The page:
St. Louis celebrates Josephine Baker on day she receives France’s highest honor


ST. LOUIS — Josephine Baker was inducted into France’s Pantheon monument on Tuesday, becoming the first Black woman to receive the nation’s highest honor.

The entertainer and civil rights activist was also celebrated in her hometown of St. Louis. The Missouri History Museum paid tribute to her life during an event Tuesday night.

“She is just so full of life and full of love and that really comes out of her singing and dancing,” said Lindsay Newton, the director of education at the Missouri Historical Society.

Born in the Mill Creek area in 1906, Baker moved to France later in life to flee racial discrimination. In Paris, she found a home and a stage. There she became famous not just for her talents but for her activism.

She famously became an anti-Nazi spy during World War II, fighting for the French Resistance with secrets shared in invisible ink on her sheet music.

Even as she traveled across the world, St. Louis never forgot her. The city declared Nov. 30 Josephine Baker Day.

“Josephine proudly put St. Louis on the map in the most powerful and profound ways, taking these values we celebrate with her no matter how high she climbed or how famous she became,” said Mayor Tishaura Jones. “And what a star she was.”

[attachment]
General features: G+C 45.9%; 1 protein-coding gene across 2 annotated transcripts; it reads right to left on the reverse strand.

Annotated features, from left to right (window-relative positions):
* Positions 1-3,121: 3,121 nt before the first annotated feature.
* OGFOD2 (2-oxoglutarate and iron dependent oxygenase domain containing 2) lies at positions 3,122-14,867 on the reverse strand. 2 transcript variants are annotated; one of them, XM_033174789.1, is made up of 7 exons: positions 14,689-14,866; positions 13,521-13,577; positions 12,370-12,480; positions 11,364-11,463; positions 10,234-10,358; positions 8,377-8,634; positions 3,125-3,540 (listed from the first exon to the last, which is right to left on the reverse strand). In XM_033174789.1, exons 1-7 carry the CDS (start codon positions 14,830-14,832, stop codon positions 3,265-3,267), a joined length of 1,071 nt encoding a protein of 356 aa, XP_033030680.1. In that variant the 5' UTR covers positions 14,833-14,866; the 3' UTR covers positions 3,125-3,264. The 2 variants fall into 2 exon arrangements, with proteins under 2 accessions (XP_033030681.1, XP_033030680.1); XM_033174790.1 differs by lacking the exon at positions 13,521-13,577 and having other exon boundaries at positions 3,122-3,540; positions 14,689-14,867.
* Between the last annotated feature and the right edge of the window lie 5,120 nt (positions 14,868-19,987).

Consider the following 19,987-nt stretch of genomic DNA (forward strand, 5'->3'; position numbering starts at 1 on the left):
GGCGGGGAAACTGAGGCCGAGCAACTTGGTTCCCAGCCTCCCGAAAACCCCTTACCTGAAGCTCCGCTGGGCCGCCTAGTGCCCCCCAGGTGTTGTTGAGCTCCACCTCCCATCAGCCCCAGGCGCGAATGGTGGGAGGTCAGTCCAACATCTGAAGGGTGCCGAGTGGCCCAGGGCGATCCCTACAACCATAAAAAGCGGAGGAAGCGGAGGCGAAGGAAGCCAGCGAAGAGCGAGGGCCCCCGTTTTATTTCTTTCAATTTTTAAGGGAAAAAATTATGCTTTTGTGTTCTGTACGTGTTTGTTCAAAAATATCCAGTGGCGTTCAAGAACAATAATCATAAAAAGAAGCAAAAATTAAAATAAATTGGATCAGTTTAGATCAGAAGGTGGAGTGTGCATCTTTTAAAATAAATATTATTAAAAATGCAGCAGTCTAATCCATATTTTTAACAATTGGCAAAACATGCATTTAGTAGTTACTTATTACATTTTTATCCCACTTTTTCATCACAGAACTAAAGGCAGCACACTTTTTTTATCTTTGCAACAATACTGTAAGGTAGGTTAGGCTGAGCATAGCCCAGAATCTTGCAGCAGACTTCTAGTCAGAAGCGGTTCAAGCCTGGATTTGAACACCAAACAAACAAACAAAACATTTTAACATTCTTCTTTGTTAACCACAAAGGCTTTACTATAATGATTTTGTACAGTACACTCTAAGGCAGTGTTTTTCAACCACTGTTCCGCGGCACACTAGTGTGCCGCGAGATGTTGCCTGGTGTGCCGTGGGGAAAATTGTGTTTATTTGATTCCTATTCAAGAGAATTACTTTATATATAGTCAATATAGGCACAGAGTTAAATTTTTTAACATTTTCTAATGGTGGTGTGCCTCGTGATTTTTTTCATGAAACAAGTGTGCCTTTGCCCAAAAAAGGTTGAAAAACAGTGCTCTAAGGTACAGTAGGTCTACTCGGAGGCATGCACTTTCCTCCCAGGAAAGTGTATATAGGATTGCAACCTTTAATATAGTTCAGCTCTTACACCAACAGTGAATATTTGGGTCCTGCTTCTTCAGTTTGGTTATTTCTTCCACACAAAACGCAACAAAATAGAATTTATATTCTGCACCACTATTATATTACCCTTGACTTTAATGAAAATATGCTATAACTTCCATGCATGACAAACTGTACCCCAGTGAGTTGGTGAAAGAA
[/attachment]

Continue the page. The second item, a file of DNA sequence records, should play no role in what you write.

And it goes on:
Prince Albert of Monaco also sang her praises.

“Even if we are celebrating and commemorating her by this tremendous honor to be accepted into the Pantheon in Paris, her body will remain here in Monaco,” said Prince Albert. “So, I think it was important to acknowledge that and to, you know, to reiterate the length that existed between Monaco and Josephine Baker.”

Back in St. Louis, a packed auditorium at the Missouri History Museum awed at her impressive accomplishments, bringing a full-circle moment for actress, singer, activist, and daughter of St. Louis.

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